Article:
tested this hypothesis.
Since filament disruption would result in inhibition of
DNA strand exchange, we first used the D-loop assay to
test the effect of BLM helicase on DNA strand exchange
promoted by hRad51. In this assay, hRad51 forms a nu-
cleoprotein filament on ssDNA, which then catalyzes
formation of joint molecules (D-loops) with pUC19 su-
percoiled DNA (scDNA) (Fig. 1A). The reaction also con-
tained human RPA (hRPA), a ubiquitous eukaryotic
ssDNA-binding protein involved in DNA repair, replica-
tion, and HR, which was added after hRad51-ssDNA fila-
ment formation. The presence of hRPA was expected to
facilitate detection of hRad51 displacement from ssDNA
by BLM: Previously, it was shown that yeast RPA by
efficient binding to ssDNA prevents rapid reassembly of
the yeast Rad51-ssDNA filament after its disruption by
Srs2 (Krejci et al. 2003). As we showed previously, for-
mation of an active hRad51-ssDNA filament requires
Ca2+(Bugreev and Mazin 2004). Therefore, to activate
the hRad51-ssDNA filament, which was initially as-
sembled in the presence of Mg2+alone, calcium (2 mM)
was added to the reaction mixture prior to addition of
pUC19 scDNA. As expected, hRad51 efficiently pro-
moted formation of D-loops (Fig. 1B, lane 1). However,
addition of BLM to the hRad51-ssDNA filament prior to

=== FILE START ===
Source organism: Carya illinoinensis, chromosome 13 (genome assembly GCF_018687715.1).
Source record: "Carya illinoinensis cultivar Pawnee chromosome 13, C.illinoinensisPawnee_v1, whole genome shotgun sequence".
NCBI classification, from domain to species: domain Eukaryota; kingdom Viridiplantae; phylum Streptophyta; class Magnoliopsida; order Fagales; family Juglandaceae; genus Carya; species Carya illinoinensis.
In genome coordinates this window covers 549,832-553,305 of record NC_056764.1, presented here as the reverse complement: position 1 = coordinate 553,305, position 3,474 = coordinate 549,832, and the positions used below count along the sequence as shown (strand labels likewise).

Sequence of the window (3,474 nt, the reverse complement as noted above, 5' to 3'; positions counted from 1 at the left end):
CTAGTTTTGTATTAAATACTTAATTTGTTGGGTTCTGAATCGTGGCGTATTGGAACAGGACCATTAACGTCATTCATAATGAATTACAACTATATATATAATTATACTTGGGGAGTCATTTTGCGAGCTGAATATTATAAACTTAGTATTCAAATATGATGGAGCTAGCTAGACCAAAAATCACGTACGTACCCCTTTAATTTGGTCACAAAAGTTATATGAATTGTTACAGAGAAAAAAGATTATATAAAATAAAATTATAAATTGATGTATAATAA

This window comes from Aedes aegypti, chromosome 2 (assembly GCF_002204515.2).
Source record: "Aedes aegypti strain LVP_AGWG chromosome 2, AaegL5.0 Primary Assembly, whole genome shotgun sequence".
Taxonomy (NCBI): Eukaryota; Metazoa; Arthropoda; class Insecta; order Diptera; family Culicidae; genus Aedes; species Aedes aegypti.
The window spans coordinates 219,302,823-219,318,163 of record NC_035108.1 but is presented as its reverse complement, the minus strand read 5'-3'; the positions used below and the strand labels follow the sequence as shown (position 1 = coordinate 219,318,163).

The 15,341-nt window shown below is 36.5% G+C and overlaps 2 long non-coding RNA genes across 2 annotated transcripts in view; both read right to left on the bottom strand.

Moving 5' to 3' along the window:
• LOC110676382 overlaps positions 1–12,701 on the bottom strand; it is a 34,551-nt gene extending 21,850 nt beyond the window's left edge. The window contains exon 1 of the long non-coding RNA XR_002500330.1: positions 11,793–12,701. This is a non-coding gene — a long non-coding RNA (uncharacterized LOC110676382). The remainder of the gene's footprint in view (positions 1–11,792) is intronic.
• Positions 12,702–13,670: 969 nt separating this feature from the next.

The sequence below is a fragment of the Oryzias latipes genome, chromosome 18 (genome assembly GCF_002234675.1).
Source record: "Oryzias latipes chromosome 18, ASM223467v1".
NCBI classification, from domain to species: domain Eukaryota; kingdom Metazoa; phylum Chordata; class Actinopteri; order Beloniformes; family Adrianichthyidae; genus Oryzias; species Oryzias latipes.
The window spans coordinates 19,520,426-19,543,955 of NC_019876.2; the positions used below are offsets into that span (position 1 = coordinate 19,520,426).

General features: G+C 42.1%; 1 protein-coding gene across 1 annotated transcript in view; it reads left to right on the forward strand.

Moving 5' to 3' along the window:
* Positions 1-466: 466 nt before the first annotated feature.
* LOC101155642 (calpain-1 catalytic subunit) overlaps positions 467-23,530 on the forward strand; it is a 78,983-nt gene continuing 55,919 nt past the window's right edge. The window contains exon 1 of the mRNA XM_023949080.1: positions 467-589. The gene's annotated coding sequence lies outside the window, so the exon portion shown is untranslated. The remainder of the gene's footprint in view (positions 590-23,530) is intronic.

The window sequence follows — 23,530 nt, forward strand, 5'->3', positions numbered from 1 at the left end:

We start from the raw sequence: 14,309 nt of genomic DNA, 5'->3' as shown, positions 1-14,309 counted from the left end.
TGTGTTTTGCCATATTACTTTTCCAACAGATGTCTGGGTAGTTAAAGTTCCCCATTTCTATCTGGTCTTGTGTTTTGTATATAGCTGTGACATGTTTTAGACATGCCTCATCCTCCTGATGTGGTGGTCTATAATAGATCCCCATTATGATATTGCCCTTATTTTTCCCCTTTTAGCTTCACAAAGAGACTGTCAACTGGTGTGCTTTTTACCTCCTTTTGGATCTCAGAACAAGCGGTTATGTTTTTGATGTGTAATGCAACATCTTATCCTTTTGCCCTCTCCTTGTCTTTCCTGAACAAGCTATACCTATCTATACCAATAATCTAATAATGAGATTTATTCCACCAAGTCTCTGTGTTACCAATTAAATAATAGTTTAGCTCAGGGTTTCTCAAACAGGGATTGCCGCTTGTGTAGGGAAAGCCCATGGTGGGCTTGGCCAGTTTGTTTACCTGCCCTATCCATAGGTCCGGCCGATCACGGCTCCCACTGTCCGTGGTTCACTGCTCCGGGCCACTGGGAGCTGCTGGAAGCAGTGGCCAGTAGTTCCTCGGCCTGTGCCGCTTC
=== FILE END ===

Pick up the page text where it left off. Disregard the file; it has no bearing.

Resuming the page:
Ca2+resulted in a strong inhibition of D-loop formation
(Fig. 1B, lane 2). In contrast, we did not observe a signifi-
cant inhibition when BLM was added to the filament
after addition of Ca2+(Fig. 1B, lane 7). The effect of the
order of addition of BLM relative to Ca2+indicated that
the inhibition was mediated by BLM interaction with an
inactive hRad51-ssDNA filament, presumably causing
its disruption, not by melting of the D-loops. Ca2+might
prevent dislodging of hRad51 from ssDNA by BLM be-
cause it stabilizes the filament (Bugreev and Mazin
2004). The inhibition of D-loop formation showed de-
pendence on the BLM concentration, with a half-inhibi-
tion (IC50) of ∼40 nM BLM (Fig. 1D,E). This BLM con-
centration was ∼75-fold lower than that of hRad51, indi-
cating that BLM acts catalytically; e.g., by translocating
along ssDNA. Consistent with this interpretation, the
ATPase-deficient BLM mutant, K695R, which lacks
DNA translocation and helicase activities, did not in-
hibit D-loop formation (Fig. 1B, lane 3). We found that
inhibition of D-loop formation was specific for hRad51;
BLM did not significantly inhibit DNA strand exchange
activity of hDmc1, a meiotic hRad51 homolog (Fig. 1B
[lanes 4,5], C), or yeast Rad51 protein (Fig. 1D, lanes
8–12). Conversely, inhibition of DNA pairing activity of
hRad51 appeared to be specific for BLM, as RecQ1, an-
other member of the human RecQ helicase family, in
concentrations from 25 to 200 nM did not significantly
inhibit Rad51-mediated D-loop formation under the
tested conditions (data not shown). Overall, the data pre-
sented here suggest that the observed inhibition of D-
loop formation is caused by disruption of the hRad51-
ssDNA filament by BLM helicase.
BLM dismantles the hRad51-ssDNA filament
To demonstrate that BLM indeed displaces hRad51 from
ssDNA, we developed a nuclease protection assay (Fig.
2A). Because hRad51 can bind both ssDNA and dsDNA,
32P-labeled dsDNA fragment was used as a trap for
hRad51 that would be displaced from the filament. The
dsDNA fragment contained a unique DdeI site, such that
binding of hRad51 would protect the dsDNA from cleav-
Bugreev et al.